Shelter-in-place measures have been lifted! We can travel around and enjoy day trips in Italy’s mild summer weather, in one of my favorite places on Earth: Lake Como. After so much time indoors I wanted to spend a day in the open, still respecting the safety measures. So facemask on and hand sanitiser in my bag, I left for Como with the intention of a short day trip.
Not even an hour from Poggio Verde, perched on the mountains above lake Como, there’s a little town called Brunate. It is a favorite place around here. The reason why, is that people can reach it by car or by the picturesque Bru-co funicular. “Bruco” in Italian means Caterpillar, but is also a combination of the two words Brunate and Como, the two towns the funicular connects. Funnily enough, in September (when I could not have known what life was about to become) I had gone to Como and bought a ticket to visit Brunate, but due to unforeseen circumstances I couldn’t do it. The end of the lockdown seemed like a perfect occasion to take advantage of my unused ticket!
The Bruco funicular is part of the joy of this experience. It was built in 1894 to ease movement between the small town and the larger city of Como. The cars, renovated in 2011, still bear the typical colors: lilac going up and red to come down. From the windows one can admire the beautiful landscape opening on the lake as the cars go up.
Once we arrived we immediately stopped to take pictures from one of the many viewpoints, which make the town famous. They are so many they grant Bruante the well-deserved name of “balcony of the Alps”. The sun was bright and the Lake shined at the bottom of the valley. What a marvellous view, even though the haze made it difficult to take perfect pictures.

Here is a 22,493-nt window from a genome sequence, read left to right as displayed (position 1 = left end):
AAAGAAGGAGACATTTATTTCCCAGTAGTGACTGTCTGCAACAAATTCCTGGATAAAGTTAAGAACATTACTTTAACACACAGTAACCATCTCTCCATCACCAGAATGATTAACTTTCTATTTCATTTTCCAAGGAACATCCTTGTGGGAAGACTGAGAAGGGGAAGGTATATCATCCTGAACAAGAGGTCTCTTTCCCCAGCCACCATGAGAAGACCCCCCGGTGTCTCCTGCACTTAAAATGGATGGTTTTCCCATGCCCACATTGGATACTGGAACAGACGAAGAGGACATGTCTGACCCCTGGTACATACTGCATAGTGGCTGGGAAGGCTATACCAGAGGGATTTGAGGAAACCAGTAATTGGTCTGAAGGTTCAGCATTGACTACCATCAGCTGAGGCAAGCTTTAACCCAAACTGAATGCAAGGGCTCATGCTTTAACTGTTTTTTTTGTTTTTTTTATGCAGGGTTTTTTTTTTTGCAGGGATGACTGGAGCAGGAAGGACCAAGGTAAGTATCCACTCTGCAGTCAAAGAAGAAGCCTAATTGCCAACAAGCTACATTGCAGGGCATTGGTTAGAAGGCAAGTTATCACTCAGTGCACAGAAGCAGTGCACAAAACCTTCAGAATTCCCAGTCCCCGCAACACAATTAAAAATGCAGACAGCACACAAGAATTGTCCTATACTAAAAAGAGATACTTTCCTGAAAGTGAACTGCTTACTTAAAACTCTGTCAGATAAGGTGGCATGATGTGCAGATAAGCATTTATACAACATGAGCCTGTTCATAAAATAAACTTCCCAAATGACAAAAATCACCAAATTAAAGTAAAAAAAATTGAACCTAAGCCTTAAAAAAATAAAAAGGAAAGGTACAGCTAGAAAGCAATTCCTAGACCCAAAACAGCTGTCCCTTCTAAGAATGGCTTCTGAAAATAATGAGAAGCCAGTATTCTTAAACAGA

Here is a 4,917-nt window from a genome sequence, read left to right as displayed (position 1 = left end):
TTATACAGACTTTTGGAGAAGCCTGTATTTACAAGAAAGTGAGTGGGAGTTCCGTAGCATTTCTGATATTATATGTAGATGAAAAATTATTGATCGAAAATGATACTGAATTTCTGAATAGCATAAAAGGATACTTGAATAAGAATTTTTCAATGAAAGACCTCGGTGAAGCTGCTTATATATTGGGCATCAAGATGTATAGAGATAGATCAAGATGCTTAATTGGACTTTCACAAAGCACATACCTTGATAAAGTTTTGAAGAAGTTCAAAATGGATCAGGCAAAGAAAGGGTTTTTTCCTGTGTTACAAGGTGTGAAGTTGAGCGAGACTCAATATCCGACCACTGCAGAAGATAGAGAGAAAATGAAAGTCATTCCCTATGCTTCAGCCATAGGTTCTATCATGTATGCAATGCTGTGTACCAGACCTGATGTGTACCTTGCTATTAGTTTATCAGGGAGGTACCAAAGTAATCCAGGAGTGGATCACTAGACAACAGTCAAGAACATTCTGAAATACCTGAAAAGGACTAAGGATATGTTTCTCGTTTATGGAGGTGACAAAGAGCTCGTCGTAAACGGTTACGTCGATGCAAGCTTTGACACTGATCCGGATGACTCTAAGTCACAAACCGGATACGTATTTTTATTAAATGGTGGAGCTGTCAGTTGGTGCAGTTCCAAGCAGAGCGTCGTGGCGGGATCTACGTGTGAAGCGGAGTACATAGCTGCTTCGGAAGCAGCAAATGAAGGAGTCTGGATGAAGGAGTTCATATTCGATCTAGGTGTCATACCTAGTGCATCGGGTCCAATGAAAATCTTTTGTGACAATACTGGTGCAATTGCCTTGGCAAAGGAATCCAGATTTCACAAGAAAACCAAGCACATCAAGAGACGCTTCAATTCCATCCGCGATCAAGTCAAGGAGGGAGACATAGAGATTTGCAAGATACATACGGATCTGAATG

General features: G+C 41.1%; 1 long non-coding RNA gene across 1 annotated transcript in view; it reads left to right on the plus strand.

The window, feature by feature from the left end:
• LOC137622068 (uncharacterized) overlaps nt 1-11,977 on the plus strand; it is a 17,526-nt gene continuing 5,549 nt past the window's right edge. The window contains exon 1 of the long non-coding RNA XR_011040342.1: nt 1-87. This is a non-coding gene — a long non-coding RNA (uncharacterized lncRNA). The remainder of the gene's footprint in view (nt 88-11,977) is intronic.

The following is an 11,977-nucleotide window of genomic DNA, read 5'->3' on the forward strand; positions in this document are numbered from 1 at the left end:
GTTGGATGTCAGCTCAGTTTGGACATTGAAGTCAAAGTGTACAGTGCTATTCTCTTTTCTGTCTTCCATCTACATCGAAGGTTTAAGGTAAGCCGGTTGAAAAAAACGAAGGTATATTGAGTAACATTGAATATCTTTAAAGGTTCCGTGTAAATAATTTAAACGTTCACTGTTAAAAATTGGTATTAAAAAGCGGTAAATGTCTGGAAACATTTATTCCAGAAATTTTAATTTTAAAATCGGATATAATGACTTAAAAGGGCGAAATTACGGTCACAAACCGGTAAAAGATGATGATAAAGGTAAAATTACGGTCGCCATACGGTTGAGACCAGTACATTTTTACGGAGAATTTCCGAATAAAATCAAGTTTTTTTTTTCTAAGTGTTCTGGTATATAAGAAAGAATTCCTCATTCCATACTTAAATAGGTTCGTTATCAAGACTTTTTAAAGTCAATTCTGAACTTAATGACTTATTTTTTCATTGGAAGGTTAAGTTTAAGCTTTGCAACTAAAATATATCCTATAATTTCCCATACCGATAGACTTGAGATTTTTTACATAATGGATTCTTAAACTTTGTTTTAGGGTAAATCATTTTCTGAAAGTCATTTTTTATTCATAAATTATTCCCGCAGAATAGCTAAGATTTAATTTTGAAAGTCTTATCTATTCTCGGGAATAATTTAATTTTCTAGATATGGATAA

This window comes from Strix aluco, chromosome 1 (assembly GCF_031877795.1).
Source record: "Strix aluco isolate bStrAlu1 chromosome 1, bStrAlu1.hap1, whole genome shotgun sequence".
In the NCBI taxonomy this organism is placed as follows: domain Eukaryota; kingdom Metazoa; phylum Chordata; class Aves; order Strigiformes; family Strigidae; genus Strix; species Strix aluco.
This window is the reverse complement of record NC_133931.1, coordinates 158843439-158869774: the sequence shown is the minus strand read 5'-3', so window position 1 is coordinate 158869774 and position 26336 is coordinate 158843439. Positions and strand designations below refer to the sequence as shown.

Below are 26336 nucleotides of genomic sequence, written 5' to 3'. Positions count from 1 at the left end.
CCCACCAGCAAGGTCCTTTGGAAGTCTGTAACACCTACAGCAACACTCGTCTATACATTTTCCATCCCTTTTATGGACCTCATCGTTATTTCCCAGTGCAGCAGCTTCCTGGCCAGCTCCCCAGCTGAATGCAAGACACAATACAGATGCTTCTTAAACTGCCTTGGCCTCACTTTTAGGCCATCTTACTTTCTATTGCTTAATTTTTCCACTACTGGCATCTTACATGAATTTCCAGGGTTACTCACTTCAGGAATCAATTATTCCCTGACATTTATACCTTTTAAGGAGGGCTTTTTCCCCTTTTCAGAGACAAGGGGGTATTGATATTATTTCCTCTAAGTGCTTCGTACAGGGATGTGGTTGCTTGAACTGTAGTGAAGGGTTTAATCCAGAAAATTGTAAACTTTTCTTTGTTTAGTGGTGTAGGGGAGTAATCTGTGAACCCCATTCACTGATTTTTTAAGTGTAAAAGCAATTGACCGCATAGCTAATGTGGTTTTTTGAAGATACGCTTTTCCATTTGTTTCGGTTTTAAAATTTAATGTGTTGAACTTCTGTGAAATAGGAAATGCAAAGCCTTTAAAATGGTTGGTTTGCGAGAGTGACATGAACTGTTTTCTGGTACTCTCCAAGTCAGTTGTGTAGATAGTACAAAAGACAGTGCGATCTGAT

We stopped for a coffee at one of the cafes near the viewpoint and got ready for a short walk. We wanted to enjoy the many art nouveau villas scattered throughout the town. Brunate has more than 20 architectural beauties, varying from art nouveau to Italian eclectic style, packed in just 2 square kilometers of surface (less than 1 square mile).
Another main attraction in Brunate, less easy to reach, is the famous Lighthouse dedicated to Alessandro Volta. He invented the electric battery, and also the reason why Volts are the unit of measure for electic power. The lighthouse sits at the very top of the town and you can reach it on foot (a 30 minutes city hike) or by bus. The view from there is simply beautiful and, when open, it is also possible to climb on top of it, to see the world 100 feet on top of the mountain. The lighthouse is lit every evening and is colored red, green and white to light the Lake nights with the colors of the Italian flag. Unfortunately, due to the pandemic it was not possible to go inside it. I will surely come back one day to climb on top and see the world from above.
After taking loads of pictures and sitting for a little while under the shade with an ice lolly, we returned to the station. There we waited for the Brucoand returned to Como.
It was almost dinner time, and what better way to end a day trip than with a good restaurant dinner? If you are in Como, we recommend Gretchen’s favourite restaurant there, L’angolo del Silenzio (the corner of silence). Here’s her comment:
“The restaurant is a very low-key place, a typical “Trattoria” run by a family that has been managing this locale for more than three generations. It feels a little bit like going into someone’s home. Not terribly fancy but with food and service that makes you feel like a guest. I always enjoy going to restaurants in Italy where the other diners are not only other foreign visitors, but also “regulars“, members of the local community who return again and again. It is also a pleasure to support a restaurant like this that you know is run by several generations of people dedicated to fine Italian cuisine. In this case they are masters in specialities such as stuffed pasta, local lake fish and almond cake. I highly recommend it!”